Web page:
Can someone point me to the MS article or blog post that explains in details how AlwaysOn Availability Group secondary replica catches up with primary after secondary server long downtime?

I did below tests with AAG (async, manual failover, read-only configuration). A) Killed secondary instance during continuos insert into primary and started secondary instance few minutes after. AAG dashboard turned into a green almost immediately after secondary restart and started to catch up with primary until number of rows became the same in both instances. No transaction log backup was done. B) Same as A) but few transaction logs were done from primary during the test.

Questions are:

1) What is the size of log cache/messaging framework etc that are used to keep tran log blocks (which are sent to secondary replica)

2) Can above structure (log cache/send queue etc - whatever is used as transport for AAG replication) sizes be configured/increased (similar to encrease of tran log backup retention period in log shipping, for example)?

3) As I backed up (truncated) tran log in test B) and secondary replica was syncronised with primary automatically what was used to find row difference between primary and secondary (apparently not tran log as it was truncated) and then bring then in sync?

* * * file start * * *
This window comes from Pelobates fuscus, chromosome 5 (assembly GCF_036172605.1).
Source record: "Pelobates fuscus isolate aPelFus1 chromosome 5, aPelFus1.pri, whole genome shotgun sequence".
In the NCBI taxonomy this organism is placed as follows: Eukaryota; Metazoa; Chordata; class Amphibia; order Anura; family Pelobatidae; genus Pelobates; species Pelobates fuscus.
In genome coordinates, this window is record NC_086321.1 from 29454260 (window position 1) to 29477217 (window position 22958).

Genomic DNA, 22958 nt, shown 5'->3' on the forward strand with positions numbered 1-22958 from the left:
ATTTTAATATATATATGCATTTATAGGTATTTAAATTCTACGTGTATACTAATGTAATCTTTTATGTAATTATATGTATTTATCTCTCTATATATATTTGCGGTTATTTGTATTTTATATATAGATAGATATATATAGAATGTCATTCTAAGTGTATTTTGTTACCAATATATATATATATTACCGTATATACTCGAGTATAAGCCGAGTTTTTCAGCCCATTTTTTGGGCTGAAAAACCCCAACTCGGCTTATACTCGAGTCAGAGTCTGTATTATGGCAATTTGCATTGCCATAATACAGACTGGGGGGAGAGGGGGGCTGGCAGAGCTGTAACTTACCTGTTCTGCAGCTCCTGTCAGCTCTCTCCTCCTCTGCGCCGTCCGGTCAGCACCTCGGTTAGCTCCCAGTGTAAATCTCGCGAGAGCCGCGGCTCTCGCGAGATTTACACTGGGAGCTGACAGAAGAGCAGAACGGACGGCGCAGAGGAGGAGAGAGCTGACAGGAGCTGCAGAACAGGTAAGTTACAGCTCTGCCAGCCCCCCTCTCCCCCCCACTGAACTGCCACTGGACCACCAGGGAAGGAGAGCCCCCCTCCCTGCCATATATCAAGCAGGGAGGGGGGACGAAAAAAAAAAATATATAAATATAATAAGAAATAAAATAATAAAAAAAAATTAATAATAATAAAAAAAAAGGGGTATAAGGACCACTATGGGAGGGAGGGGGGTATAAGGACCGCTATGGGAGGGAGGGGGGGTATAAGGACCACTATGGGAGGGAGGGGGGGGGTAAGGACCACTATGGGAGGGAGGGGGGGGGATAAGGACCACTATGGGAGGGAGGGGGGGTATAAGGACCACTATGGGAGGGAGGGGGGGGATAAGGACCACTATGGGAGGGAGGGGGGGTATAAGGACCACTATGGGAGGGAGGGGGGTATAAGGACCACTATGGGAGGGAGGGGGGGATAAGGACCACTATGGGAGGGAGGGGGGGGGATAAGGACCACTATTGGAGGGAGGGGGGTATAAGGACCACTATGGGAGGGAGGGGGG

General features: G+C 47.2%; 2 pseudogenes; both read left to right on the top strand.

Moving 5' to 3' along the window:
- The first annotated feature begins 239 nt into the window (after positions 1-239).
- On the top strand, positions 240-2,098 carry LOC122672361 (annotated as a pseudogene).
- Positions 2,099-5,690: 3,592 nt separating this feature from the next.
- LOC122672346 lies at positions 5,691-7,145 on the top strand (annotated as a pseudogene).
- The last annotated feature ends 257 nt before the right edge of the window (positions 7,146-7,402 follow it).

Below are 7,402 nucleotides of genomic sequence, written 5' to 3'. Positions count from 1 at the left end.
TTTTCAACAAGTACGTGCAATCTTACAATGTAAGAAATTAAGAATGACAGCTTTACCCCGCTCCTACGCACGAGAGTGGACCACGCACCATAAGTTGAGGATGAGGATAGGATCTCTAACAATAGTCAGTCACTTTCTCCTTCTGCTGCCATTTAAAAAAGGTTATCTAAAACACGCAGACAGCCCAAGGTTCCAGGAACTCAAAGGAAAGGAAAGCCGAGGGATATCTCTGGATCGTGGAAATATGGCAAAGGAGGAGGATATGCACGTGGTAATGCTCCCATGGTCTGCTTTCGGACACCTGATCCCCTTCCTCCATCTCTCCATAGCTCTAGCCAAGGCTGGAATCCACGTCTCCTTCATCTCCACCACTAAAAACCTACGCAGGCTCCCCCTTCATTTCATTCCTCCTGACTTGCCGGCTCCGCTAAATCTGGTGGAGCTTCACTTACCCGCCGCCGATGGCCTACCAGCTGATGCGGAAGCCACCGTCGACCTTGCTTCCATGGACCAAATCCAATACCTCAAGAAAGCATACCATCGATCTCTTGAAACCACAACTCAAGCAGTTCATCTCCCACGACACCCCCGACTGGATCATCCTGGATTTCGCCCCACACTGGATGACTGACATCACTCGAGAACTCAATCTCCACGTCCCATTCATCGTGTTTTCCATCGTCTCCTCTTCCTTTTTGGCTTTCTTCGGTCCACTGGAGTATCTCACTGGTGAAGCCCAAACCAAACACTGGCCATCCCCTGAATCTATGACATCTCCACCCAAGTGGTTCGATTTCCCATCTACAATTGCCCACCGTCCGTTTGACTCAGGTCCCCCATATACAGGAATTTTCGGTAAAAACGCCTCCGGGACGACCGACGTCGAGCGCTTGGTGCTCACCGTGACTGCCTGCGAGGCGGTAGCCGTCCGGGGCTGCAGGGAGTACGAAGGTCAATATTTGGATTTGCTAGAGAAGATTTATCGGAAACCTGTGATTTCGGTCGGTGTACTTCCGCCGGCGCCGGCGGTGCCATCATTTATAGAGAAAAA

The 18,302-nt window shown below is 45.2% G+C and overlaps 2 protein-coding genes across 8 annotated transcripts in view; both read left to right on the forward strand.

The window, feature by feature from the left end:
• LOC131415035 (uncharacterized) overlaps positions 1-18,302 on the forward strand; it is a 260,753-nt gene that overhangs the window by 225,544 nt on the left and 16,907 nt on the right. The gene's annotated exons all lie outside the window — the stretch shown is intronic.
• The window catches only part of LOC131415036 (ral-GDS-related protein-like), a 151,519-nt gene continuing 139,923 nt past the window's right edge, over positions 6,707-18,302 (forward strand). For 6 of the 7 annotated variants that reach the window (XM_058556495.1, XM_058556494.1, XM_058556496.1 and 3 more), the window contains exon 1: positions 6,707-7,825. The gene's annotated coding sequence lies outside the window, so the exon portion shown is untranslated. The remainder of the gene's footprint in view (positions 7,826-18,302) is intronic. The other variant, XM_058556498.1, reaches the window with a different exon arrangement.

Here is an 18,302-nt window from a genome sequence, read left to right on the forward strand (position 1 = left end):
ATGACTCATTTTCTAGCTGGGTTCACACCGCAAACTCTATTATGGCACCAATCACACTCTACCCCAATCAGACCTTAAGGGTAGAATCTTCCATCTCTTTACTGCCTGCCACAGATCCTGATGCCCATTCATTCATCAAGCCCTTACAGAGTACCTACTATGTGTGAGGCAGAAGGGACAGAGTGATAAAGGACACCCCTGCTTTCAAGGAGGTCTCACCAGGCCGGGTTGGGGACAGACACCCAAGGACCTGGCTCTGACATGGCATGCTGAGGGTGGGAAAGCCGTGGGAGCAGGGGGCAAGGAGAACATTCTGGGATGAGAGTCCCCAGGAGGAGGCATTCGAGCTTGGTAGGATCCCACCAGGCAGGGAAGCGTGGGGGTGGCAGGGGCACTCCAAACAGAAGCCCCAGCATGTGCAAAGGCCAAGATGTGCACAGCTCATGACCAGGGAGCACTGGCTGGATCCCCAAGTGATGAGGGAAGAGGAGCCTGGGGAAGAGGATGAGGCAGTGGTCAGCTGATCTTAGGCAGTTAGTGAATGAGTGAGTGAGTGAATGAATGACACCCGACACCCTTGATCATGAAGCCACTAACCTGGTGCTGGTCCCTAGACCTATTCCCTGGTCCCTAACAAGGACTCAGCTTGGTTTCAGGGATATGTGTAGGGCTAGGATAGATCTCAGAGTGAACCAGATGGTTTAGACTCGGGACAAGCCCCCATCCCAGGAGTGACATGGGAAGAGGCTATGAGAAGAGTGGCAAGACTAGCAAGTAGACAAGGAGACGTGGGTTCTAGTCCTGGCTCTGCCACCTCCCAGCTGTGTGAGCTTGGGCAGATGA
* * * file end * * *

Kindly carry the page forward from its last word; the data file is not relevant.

4) How does this automatic catch up process work and what are its limitations?

2 Answers 2


If the secondary is up and running, when the log block is flushed to disk (either because it is full or a commit), the record gets pushed to the log writer on the primary and to the log scanner (log reader) process on the primary simultaneously. Then the log scanner communicates with the secondary and the secondary then pulls the transaction from the log scanner on the primary to the secondary and processes the log record. The primary log writer doesn't push transactions across, it just communicates with the secondary, it only does that to see if it is up so that it knows it doesn't have to mark the replica as NOT SYNCRONIZED.

When the secondary is not up, then the log writer cant communicate with the secondary so it marks it as NOT SYNCHRONIZED and stores the records in the tran log on the primary. If you look at sys.databases.log_reuse_wait_desc column it should show AVAILABILITY_REPLICA which means the primary is hanging on to all the records.

Once the secondary is up, it will communicate with the primary to request a log scan, it then processes the transactions and communicates with the primary using progress messages to indicate the hardened LSN, presumably the primary is then adjusting its MinLSN, which in turn means the records prior to MinLSN will get deleted as checkpoints happen and hence VLFs will get truncated releasing space when you do a log backup.

But yes short answer is, if your secondary is down you need as big a log file as you need for as long as it is down. Once it is backup and synched at some time you may need to remove the db from the always on group to shrink the log if it is humungous and you dont want it that big.